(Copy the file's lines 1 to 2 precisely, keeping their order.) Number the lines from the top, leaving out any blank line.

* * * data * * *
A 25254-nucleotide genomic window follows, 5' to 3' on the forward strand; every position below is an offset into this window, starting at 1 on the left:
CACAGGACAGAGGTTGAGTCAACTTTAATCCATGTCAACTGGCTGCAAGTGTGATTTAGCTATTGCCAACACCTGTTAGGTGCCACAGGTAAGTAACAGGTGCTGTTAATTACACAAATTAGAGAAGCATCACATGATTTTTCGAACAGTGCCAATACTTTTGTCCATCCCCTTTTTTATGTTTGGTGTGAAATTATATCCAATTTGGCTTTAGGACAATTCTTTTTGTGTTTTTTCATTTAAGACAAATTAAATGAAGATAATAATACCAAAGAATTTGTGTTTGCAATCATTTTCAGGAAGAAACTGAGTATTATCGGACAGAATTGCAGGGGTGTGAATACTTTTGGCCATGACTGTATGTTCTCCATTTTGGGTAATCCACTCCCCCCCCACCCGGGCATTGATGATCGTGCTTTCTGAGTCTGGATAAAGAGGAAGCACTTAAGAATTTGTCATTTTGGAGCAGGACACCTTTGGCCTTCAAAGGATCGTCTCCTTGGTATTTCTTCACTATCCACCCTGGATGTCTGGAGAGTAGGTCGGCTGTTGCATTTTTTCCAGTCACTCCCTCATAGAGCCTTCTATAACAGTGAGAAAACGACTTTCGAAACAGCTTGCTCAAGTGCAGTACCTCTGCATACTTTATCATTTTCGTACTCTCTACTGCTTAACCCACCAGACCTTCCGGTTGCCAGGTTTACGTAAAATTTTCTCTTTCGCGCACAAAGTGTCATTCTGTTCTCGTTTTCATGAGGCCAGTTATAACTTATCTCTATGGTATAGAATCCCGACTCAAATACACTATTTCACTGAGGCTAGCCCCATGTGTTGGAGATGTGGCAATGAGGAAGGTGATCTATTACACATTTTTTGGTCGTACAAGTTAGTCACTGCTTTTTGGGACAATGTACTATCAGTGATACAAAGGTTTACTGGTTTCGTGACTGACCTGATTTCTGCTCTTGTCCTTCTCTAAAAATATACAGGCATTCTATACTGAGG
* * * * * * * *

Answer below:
A 25254-nucleotide genomic window follows, 5' to 3' on the forward strand; every position below is an offset into this window, starting at 1 on the left:
CACAGGACAGAGGTTGAGTCAACTTTAATCCATGTCAACTGGCTGCAAGTGTGATTTAGCTATTGCCAACACCTGTTAGGTGCCACAGGTAAGTAACAGGTGCTGTTAATTACACAAATTAGAGAAGCATCACATGATTTTTCGAACAGTGCCAATACTTTTGTCCATCCCCTTTTTTATGTTTGGTGTGAAATTATATCCAATTTGGCTTTAGGACAATTCTTTTTGTGTTTTTTCATTTAAGACAAATTAAATGAAGATAATAATACCAAAGAATTTGTGTTTGCAATCATTTTCAGGAAGAAACTGAGTATTATCGGACAGAATTGCAGGGGTGTGAATACTTTTGGCCATGACTGTATGTTCTCCATTTTGGGTAATCCACTCCCCCCCCACCCGGGCATTGATGATCGTGCTTTCTGAGTCTGGATAAAGAGGAAGCACTTAAGAATTTGTCATTTTGGAGCAGGACACCTTTGGCCTTCAAAGGATCGTCTCCTTGGTATTTCTTCACTATCCACCCTGGATGTCTGGAGAGTAGGTCGGCTGTTGCATTTTTTCCAGTCACTCCCTCATAGAGCCTTCTATAACAGTGAGAAAACGACTTTCGAAACAGCTTGCTCAAGTGCAGTACCTCTGCATACTTTATCATTTTCGTACTCTCTACTGCTTAACCCACCAGACCTTCCGGTTGCCAGGTTTACGTAAAATTTTCTCTTTCGCGCACAAAGTGTCATTCTGTTCTCGTTTTCATGAGGCCAGTTATAACTTATCTCTATGGTATAGAATCCCGACTCAAATACACTATTTCACTGAGGCTAGCCCCATGTGTTGGAGATGTGGCAATGAGGAAGGTGATCTATTACACATTTTTTGGTCGTACAAGTTAGTCACTGCTTTTTGGGACAATGTACTATCAGTGATACAAAGGTTTACTGGTTTCGTGACTGACCTGATTTCTGCTCTTGTCCTTCTCTAAAAATATACAGGCATTCTATACTGAGG